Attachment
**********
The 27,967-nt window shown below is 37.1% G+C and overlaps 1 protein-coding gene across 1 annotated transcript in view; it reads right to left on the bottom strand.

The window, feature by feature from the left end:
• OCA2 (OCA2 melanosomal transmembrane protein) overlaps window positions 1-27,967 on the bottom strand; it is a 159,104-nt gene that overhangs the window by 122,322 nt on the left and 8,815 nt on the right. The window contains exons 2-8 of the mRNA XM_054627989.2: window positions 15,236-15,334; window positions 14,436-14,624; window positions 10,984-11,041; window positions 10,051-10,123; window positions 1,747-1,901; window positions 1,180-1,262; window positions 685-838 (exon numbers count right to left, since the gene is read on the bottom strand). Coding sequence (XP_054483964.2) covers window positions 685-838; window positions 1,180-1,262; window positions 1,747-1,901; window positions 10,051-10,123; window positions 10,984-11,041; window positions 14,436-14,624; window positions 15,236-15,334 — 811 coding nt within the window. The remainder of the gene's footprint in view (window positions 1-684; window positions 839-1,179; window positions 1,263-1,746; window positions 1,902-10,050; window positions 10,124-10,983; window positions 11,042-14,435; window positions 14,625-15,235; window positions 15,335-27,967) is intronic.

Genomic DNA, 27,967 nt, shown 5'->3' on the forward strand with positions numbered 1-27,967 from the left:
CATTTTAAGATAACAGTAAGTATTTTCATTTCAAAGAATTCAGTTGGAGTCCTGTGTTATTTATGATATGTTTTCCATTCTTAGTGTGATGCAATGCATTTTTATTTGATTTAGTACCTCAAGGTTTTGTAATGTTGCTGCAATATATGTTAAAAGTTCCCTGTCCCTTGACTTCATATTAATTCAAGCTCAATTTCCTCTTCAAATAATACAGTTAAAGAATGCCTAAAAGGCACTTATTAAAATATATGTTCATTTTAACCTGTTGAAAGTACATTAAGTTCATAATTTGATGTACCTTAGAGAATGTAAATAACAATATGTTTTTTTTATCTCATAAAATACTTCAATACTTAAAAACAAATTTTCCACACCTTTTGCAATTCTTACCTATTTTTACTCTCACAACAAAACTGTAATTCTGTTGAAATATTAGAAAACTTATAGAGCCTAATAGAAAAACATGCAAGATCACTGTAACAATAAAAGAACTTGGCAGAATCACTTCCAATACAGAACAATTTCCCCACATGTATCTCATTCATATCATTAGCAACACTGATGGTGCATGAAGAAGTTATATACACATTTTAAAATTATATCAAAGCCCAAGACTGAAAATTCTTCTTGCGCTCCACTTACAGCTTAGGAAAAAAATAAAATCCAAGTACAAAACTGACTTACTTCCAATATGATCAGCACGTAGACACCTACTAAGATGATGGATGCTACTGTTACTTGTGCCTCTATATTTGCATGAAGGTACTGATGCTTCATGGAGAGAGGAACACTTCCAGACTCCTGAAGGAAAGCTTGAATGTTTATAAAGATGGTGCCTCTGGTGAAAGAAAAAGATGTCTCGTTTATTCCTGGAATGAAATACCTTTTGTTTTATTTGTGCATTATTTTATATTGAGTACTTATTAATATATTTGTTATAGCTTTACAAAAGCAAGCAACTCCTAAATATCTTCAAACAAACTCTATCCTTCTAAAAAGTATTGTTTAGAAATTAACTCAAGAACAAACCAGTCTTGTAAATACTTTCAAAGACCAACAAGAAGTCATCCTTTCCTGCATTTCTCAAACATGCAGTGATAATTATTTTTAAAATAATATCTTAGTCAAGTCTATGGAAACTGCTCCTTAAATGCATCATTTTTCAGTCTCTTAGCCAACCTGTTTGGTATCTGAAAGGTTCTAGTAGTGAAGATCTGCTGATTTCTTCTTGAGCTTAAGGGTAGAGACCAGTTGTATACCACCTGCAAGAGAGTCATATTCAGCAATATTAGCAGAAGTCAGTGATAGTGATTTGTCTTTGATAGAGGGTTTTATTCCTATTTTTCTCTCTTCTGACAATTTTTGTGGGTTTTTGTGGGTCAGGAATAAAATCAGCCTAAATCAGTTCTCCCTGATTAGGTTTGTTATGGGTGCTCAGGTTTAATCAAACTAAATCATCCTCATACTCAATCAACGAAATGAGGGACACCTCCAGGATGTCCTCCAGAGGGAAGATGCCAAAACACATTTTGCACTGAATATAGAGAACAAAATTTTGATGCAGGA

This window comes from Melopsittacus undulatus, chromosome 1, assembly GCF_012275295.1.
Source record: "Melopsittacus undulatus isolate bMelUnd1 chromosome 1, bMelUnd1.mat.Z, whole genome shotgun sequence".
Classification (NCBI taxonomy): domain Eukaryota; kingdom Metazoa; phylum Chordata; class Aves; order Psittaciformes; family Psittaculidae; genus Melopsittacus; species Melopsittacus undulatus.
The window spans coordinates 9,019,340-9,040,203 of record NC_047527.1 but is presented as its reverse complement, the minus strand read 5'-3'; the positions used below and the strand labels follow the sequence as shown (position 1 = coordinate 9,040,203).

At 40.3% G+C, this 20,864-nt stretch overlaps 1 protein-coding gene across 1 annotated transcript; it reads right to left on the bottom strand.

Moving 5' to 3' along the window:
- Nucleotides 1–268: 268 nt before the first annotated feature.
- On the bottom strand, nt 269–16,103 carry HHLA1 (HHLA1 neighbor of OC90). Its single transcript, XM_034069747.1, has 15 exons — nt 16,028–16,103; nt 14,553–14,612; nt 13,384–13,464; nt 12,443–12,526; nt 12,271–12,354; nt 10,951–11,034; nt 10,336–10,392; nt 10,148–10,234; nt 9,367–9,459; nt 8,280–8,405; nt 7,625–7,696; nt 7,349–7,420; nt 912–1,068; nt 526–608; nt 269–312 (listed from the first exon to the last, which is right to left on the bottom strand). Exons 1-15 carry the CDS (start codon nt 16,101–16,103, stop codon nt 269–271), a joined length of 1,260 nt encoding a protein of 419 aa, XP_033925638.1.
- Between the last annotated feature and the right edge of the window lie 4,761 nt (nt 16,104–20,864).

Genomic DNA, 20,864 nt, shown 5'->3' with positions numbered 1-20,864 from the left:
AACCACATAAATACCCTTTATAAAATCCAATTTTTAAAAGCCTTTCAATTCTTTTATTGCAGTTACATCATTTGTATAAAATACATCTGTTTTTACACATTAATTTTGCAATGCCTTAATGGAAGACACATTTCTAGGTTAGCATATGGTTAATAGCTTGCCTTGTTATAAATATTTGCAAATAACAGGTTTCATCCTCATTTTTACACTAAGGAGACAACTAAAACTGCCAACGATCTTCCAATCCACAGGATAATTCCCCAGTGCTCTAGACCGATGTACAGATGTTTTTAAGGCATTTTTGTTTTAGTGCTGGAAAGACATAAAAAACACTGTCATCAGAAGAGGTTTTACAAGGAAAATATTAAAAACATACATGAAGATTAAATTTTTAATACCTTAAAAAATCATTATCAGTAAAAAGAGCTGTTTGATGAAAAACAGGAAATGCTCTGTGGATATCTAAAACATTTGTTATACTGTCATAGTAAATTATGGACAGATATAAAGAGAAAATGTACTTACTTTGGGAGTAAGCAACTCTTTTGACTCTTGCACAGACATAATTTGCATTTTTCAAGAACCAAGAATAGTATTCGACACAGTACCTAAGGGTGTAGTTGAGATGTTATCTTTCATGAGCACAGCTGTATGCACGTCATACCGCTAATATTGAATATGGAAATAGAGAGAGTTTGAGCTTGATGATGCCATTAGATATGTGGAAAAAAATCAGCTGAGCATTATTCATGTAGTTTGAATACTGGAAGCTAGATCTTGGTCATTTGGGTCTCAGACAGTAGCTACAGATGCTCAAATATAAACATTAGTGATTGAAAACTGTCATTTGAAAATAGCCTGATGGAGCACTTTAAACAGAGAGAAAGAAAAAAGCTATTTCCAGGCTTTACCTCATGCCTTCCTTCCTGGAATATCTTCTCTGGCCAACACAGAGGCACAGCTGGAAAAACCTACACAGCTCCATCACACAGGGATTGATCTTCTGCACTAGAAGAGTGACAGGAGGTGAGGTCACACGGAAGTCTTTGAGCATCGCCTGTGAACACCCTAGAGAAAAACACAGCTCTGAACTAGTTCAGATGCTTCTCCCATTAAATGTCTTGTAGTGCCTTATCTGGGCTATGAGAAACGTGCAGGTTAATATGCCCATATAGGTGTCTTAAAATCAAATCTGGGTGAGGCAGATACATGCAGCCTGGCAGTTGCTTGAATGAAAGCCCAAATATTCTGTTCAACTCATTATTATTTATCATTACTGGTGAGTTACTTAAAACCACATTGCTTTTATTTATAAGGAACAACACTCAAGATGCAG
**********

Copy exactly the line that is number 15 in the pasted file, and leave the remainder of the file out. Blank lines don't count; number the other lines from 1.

Genomic DNA, 20,864 nt, shown 5'->3' with positions numbered 1-20,864 from the left: